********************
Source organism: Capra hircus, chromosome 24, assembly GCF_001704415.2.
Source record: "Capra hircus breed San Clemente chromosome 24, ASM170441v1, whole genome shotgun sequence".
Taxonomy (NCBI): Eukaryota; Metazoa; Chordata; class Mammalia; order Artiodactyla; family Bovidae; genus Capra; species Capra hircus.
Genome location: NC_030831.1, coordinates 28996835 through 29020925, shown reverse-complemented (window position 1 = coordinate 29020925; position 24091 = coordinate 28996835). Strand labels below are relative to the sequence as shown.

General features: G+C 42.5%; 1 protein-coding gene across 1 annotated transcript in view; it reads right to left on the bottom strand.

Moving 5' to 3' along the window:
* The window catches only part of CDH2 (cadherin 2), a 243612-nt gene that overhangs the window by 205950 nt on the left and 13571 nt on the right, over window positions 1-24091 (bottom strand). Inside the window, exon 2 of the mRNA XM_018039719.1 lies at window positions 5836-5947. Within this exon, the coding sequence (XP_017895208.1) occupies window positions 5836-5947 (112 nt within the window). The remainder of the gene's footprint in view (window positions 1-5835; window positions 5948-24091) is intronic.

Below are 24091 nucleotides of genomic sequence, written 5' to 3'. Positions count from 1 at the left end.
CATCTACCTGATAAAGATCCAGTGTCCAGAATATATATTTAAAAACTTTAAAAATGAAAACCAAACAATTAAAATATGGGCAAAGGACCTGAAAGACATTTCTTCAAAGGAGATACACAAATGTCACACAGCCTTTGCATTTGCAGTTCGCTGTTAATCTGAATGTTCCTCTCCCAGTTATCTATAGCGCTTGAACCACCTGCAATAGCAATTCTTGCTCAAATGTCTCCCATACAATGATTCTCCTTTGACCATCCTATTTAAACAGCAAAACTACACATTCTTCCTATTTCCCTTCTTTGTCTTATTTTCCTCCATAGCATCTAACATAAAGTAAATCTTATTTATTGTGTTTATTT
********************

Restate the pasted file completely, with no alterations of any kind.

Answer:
Source organism: Capra hircus, chromosome 24, assembly GCF_001704415.2.
Source record: "Capra hircus breed San Clemente chromosome 24, ASM170441v1, whole genome shotgun sequence".
Taxonomy (NCBI): Eukaryota; Metazoa; Chordata; class Mammalia; order Artiodactyla; family Bovidae; genus Capra; species Capra hircus.
Genome location: NC_030831.1, coordinates 28996835 through 29020925, shown reverse-complemented (window position 1 = coordinate 29020925; position 24091 = coordinate 28996835). Strand labels below are relative to the sequence as shown.

General features: G+C 42.5%; 1 protein-coding gene across 1 annotated transcript in view; it reads right to left on the bottom strand.

Moving 5' to 3' along the window:
* The window catches only part of CDH2 (cadherin 2), a 243612-nt gene that overhangs the window by 205950 nt on the left and 13571 nt on the right, over window positions 1-24091 (bottom strand). Inside the window, exon 2 of the mRNA XM_018039719.1 lies at window positions 5836-5947. Within this exon, the coding sequence (XP_017895208.1) occupies window positions 5836-5947 (112 nt within the window). The remainder of the gene's footprint in view (window positions 1-5835; window positions 5948-24091) is intronic.

Below are 24091 nucleotides of genomic sequence, written 5' to 3'. Positions count from 1 at the left end.
CATCTACCTGATAAAGATCCAGTGTCCAGAATATATATTTAAAAACTTTAAAAATGAAAACCAAACAATTAAAATATGGGCAAAGGACCTGAAAGACATTTCTTCAAAGGAGATACACAAATGTCACACAGCCTTTGCATTTGCAGTTCGCTGTTAATCTGAATGTTCCTCTCCCAGTTATCTATAGCGCTTGAACCACCTGCAATAGCAATTCTTGCTCAAATGTCTCCCATACAATGATTCTCCTTTGACCATCCTATTTAAACAGCAAAACTACACATTCTTCCTATTTCCCTTCTTTGTCTTATTTTCCTCCATAGCATCTAACATAAAGTAAATCTTATTTATTGTGTTTATTT